160 sq. ft.

Additional Bedrooms

120 sq. ft.

Additional Bathrooms

40 sq. ft.

Additional Misc. Rooms

120 sq. ft.

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Factors Affecting How Big Of A House You Need

Before you begin a house search or start looking at house plans if you intend to build, you should make a full assessment of what you want your house to provide in terms of space and lifestyle, both for now and in the future. Aside from making room for present and future family members, you should anticipate how life changes will affect each of them, as well as how your home, likely your primary monthly expense, functions within your family budget.

You never know how long you will live in your new house, but for planning purposes you should project at least 10 – 15 years. According to the National Association of REALTORs®, the average duration of homeownership in the U.S. was 13.1 years as of 2018. So, when considering the primary factors affecting how big of a house you need, you must anticipate the changes life will inevitably bring.

Family Size

The first factor to take into consideration is how many people will be living in the house full-time. The second is how much space each person really needs to be content. For domestic partners who have children and/or are planning to add more, questions to consider include whether each child has their own bedroom, how many full bathrooms are needed, and if one or both partners will require a home office.

Factor In Major Life Changes

Life always brings change. Especially if your desire is to put down roots in your next house and stay there for decades, you should find a house that can be expanded or renovated to meet different needs over time. Things to anticipate include additional family members, as well as the changing needs of all family members as they grow older.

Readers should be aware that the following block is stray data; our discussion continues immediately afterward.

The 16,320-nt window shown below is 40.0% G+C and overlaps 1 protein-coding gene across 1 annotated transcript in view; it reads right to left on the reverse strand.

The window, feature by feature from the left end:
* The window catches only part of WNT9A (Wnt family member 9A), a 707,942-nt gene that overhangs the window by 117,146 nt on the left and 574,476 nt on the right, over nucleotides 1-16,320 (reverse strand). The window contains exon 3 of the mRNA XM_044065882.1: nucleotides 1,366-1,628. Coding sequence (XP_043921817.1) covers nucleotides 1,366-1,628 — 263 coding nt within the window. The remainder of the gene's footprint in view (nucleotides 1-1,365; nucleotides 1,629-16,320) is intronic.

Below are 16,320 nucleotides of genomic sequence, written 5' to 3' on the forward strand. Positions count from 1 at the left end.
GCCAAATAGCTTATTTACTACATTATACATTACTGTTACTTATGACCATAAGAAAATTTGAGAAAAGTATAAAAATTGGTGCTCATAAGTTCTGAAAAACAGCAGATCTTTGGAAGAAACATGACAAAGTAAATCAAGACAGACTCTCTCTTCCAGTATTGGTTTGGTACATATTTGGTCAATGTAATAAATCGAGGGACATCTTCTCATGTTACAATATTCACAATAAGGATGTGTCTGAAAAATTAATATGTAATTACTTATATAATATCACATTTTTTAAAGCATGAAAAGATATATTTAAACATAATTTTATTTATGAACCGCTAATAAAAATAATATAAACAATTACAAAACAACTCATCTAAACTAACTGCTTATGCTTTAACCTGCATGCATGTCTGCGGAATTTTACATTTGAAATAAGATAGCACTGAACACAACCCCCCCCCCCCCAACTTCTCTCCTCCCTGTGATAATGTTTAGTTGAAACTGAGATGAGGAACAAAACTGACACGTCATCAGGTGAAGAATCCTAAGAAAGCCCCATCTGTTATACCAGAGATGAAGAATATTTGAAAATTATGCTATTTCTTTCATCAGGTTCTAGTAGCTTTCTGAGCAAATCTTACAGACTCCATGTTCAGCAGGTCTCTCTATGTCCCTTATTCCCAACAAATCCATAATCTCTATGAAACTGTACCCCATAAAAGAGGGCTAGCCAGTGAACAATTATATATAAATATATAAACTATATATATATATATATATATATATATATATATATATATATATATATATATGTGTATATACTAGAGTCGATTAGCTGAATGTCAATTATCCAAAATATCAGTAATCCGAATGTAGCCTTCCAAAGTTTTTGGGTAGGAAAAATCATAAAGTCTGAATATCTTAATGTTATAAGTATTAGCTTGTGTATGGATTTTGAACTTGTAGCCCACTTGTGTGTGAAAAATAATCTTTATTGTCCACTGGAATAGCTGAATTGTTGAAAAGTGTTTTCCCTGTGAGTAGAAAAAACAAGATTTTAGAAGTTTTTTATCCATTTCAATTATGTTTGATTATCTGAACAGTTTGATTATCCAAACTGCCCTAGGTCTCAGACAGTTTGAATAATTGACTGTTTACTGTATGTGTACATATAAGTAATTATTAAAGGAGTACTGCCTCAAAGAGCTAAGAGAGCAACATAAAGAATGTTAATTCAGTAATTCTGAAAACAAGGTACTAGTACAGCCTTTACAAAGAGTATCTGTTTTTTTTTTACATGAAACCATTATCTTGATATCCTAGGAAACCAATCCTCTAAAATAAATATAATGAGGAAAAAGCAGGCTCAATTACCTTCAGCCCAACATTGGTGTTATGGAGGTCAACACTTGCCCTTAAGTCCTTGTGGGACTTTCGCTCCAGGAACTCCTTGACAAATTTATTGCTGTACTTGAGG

There will also be financial challenges, both expected (a new roof, a kitchen renovation) and unexpected (a job loss or flood damage). Your monthly mortgage payment should not be so high that you have little in reserve to survive a sudden financial hit.

Housing Budget

When considering how big of a house you need, knowing your total housing budget is vital. This includes not just your mortgage payment, but annual property taxes, insurance, utility bills, and regular maintenance such as lawn care, snow removal, and cleaning. Here is an excellent assessment for determining how much house you can afford.

Once you have a budget, stick to it. It’s always tempting to pay more for wish list items like a bigger kitchen or a bedroom suite with a walk-in closet, but by stretching too far in today’s difficult market you can find yourself with a higher mortgage payment than you can afford. By saving and/or making more money in the future, you can renovate or expand the house, or move to a bigger house, in time.

Other factors besides square footage also have an effect on how much house you really need. The cost of a home per square foot can vary quite widely depending on whether it’s in the country, the suburbs, or a city — and even within the same ZIP code.